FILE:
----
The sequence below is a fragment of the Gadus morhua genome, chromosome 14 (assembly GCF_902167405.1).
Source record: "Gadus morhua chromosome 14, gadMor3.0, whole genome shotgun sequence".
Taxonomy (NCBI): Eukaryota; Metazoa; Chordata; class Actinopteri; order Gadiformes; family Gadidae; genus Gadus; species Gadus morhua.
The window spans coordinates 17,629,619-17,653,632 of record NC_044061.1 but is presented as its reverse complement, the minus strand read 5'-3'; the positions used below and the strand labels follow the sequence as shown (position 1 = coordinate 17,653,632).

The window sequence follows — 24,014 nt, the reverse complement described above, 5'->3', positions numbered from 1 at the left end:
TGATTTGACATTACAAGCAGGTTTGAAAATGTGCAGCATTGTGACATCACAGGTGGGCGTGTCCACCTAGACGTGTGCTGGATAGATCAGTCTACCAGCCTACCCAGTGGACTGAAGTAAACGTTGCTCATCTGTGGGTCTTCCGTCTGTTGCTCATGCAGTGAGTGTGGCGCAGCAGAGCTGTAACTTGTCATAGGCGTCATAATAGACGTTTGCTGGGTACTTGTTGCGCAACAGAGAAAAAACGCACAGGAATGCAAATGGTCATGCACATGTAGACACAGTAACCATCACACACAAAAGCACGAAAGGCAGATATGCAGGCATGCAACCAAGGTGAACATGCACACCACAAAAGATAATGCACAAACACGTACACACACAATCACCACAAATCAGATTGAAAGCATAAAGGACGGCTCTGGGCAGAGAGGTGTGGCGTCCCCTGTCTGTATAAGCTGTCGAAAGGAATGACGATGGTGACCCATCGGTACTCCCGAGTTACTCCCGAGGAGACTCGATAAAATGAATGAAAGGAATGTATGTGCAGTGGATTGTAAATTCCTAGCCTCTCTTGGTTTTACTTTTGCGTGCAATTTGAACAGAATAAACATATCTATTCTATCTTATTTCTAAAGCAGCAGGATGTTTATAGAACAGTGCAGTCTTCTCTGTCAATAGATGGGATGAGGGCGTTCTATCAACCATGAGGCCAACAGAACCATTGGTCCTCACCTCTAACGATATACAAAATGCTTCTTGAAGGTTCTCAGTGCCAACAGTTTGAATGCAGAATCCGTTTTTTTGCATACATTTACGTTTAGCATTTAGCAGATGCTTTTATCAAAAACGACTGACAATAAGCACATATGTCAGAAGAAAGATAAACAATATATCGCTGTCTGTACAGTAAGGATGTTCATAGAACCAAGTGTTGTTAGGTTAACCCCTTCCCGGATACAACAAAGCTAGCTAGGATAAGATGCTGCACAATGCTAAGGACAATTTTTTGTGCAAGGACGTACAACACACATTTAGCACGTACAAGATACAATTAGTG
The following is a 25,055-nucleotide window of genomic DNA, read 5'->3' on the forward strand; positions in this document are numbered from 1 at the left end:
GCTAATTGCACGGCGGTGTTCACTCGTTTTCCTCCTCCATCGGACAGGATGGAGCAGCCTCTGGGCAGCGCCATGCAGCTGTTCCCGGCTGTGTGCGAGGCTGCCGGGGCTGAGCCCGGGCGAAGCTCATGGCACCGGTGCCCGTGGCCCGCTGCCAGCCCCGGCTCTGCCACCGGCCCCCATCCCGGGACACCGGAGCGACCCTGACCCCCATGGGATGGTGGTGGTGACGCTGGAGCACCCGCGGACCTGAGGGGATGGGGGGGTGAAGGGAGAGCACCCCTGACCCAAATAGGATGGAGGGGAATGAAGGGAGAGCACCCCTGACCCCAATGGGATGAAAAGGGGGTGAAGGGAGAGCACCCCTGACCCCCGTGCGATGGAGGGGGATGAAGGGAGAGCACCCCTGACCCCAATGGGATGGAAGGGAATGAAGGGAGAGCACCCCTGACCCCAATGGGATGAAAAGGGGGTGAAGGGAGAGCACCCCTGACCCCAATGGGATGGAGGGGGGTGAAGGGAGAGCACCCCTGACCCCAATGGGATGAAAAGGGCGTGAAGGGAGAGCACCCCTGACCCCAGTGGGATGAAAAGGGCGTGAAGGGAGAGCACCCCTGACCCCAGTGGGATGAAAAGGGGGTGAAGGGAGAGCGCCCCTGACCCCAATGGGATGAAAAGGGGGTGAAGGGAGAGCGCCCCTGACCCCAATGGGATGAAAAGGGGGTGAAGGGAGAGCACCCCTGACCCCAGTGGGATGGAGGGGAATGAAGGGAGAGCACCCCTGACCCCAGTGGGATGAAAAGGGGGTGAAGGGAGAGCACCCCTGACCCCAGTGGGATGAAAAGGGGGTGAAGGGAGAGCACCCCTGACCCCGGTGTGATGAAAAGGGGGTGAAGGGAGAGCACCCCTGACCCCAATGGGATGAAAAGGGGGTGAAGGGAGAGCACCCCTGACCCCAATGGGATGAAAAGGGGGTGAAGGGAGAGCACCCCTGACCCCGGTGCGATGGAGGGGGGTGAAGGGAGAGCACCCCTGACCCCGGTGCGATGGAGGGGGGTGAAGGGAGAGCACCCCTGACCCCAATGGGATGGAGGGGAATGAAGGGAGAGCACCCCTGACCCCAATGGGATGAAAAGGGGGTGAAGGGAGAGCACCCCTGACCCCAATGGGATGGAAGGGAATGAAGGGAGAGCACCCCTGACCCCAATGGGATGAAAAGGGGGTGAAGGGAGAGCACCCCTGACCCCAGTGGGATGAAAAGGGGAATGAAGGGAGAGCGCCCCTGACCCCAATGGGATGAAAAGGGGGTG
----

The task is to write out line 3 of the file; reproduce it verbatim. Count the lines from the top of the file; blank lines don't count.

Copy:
Taxonomy (NCBI): Eukaryota; Metazoa; Chordata; class Actinopteri; order Gadiformes; family Gadidae; genus Gadus; species Gadus morhua.